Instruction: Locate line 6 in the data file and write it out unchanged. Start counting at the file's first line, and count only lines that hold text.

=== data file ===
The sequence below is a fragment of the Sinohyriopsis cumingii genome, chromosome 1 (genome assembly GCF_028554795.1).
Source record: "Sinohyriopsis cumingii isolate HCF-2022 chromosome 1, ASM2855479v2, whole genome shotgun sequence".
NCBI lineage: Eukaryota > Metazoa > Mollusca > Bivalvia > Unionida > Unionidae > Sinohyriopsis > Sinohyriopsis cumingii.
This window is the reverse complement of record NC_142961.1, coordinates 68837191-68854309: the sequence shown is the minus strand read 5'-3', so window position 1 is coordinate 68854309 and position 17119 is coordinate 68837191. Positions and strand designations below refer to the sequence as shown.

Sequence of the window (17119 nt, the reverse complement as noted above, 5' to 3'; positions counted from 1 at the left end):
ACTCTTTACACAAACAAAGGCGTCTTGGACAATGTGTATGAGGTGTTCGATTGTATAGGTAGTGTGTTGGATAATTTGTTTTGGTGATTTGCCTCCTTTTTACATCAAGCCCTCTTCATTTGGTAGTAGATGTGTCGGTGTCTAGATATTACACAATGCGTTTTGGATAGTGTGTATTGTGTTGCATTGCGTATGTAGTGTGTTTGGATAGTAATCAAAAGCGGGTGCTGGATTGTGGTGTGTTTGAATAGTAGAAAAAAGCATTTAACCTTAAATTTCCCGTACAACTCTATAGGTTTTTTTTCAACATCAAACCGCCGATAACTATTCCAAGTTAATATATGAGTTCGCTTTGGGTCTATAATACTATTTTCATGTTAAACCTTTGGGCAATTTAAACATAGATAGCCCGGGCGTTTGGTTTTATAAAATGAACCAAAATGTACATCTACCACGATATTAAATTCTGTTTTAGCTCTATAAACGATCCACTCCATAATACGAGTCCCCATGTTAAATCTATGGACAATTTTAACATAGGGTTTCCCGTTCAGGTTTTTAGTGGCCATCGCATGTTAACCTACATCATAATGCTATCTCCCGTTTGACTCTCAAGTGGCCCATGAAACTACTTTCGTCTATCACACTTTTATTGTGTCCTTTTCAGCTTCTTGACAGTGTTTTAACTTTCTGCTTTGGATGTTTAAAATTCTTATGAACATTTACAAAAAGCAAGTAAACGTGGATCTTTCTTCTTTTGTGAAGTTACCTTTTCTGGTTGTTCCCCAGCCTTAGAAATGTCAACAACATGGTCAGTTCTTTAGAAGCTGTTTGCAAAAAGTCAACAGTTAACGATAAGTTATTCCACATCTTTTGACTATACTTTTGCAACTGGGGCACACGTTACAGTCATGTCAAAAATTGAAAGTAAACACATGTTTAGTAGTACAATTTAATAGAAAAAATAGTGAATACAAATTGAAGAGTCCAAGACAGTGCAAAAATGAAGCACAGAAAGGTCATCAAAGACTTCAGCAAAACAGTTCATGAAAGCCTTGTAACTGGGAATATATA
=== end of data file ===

ACTCTTTACACAAACAAAGGCGTCTTGGACAATGTGTATGAGGTGTTCGATTGTATAGGTAGTGTGTTGGATAATTTGTTTTGGTGATTTGCCTCCTTTTTACATCAAGCCCTCTTCATTTGGTAGTAGATGTGTCGGTGTCTAGATATTACACAATGCGTTTTGGATAGTGTGTATTGTGTTGCATTGCGTATGTAGTGTGTTTGGATAGTAATCAAAAGCGGGTGCTGGATTGTGGTGTGTTTGAATAGTAGAAAAAAGCATTTAACCTTAAATTTCCCGTACAACTCTATAGGTTTTTTTTCAACATCAAACCGCCGATAACTATTCCAAGTTAATATATGAGTTCGCTTTGGGTCTATAATACTATTTTCATGTTAAACCTTTGGGCAATTTAAACATAGATAGCCCGGGCGTTTGGTTTTATAAAATGAACCAAAATGTACATCTACCACGATATTAAATTCTGTTTTAGCTCTATAAACGATCCACTCCATAATACGAGTCCCCATGTTAAATCTATGGACAATTTTAACATAGGGTTTCCCGTTCAGGTTTTTAGTGGCCATCGCATGTTAACCTACATCATAATGCTATCTCCCGTTTGACTCTCAAGTGGCCCATGAAACTACTTTCGTCTATCACACTTTTATTGTGTCCTTTTCAGCTTCTTGACAGTGTTTTAACTTTCTGCTTTGGATGTTTAAAATTCTTATGAACATTTACAAAAAGCAAGTAAACGTGGATCTTTCTTCTTTTGTGAAGTTACCTTTTCTGGTTGTTCCCCAGCCTTAGAAATGTCAACAACATGGTCAGTTCTTTAGAAGCTGTTTGCAAAAAGTCAACAGTTAACGATAAGTTATTCCACATCTTTTGACTATACTTTTGCAACTGGGGCACACGTTACAGTCATGTCAAAAATTGAAAGTAAACACATGTTTAGTAGTACAATTTAATAGAAAAAATAGTGAATACAAATTGAAGAGTCCAAGACAGTGCAAAAATGAAGCACAGAAAGGTCATCAAAGACTTCAGCAAAACAGTTCATGAAAGCCTTGTAACTGGGAATATATA